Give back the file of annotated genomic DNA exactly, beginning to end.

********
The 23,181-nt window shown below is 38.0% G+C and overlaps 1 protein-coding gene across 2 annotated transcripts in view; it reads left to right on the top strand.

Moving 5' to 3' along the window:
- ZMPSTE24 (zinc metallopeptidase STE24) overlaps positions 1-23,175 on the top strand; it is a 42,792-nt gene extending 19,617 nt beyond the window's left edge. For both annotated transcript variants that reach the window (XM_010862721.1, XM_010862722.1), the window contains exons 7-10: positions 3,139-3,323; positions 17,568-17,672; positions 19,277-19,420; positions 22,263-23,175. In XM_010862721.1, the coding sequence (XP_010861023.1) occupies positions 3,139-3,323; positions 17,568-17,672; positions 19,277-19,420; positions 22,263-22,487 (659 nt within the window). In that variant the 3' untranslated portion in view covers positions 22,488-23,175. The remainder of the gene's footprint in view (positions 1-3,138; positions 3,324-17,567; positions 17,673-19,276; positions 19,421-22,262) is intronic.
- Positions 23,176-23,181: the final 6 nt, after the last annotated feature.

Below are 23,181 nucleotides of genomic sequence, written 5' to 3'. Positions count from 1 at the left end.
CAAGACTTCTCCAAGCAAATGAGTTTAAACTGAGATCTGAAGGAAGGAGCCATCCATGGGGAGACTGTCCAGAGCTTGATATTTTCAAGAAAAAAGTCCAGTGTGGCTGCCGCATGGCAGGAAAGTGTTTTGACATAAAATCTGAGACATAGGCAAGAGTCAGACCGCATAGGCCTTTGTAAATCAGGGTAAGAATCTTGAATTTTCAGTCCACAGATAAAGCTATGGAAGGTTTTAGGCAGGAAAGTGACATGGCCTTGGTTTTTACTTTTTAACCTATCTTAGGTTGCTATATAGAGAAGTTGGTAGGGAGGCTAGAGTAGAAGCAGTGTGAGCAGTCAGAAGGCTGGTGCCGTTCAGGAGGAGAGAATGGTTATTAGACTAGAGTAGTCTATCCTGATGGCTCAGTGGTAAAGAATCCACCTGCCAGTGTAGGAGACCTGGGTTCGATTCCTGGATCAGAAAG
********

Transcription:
The 23,181-nt window shown below is 38.0% G+C and overlaps 1 protein-coding gene across 2 annotated transcripts in view; it reads left to right on the top strand.

Moving 5' to 3' along the window:
- ZMPSTE24 (zinc metallopeptidase STE24) overlaps positions 1-23,175 on the top strand; it is a 42,792-nt gene extending 19,617 nt beyond the window's left edge. For both annotated transcript variants that reach the window (XM_010862721.1, XM_010862722.1), the window contains exons 7-10: positions 3,139-3,323; positions 17,568-17,672; positions 19,277-19,420; positions 22,263-23,175. In XM_010862721.1, the coding sequence (XP_010861023.1) occupies positions 3,139-3,323; positions 17,568-17,672; positions 19,277-19,420; positions 22,263-22,487 (659 nt within the window). In that variant the 3' untranslated portion in view covers positions 22,488-23,175. The remainder of the gene's footprint in view (positions 1-3,138; positions 3,324-17,567; positions 17,673-19,276; positions 19,421-22,262) is intronic.
- Positions 23,176-23,181: the final 6 nt, after the last annotated feature.

Below are 23,181 nucleotides of genomic sequence, written 5' to 3'. Positions count from 1 at the left end.
CAAGACTTCTCCAAGCAAATGAGTTTAAACTGAGATCTGAAGGAAGGAGCCATCCATGGGGAGACTGTCCAGAGCTTGATATTTTCAAGAAAAAAGTCCAGTGTGGCTGCCGCATGGCAGGAAAGTGTTTTGACATAAAATCTGAGACATAGGCAAGAGTCAGACCGCATAGGCCTTTGTAAATCAGGGTAAGAATCTTGAATTTTCAGTCCACAGATAAAGCTATGGAAGGTTTTAGGCAGGAAAGTGACATGGCCTTGGTTTTTACTTTTTAACCTATCTTAGGTTGCTATATAGAGAAGTTGGTAGGGAGGCTAGAGTAGAAGCAGTGTGAGCAGTCAGAAGGCTGGTGCCGTTCAGGAGGAGAGAATGGTTATTAGACTAGAGTAGTCTATCCTGATGGCTCAGTGGTAAAGAATCCACCTGCCAGTGTAGGAGACCTGGGTTCGATTCCTGGATCAGAAAG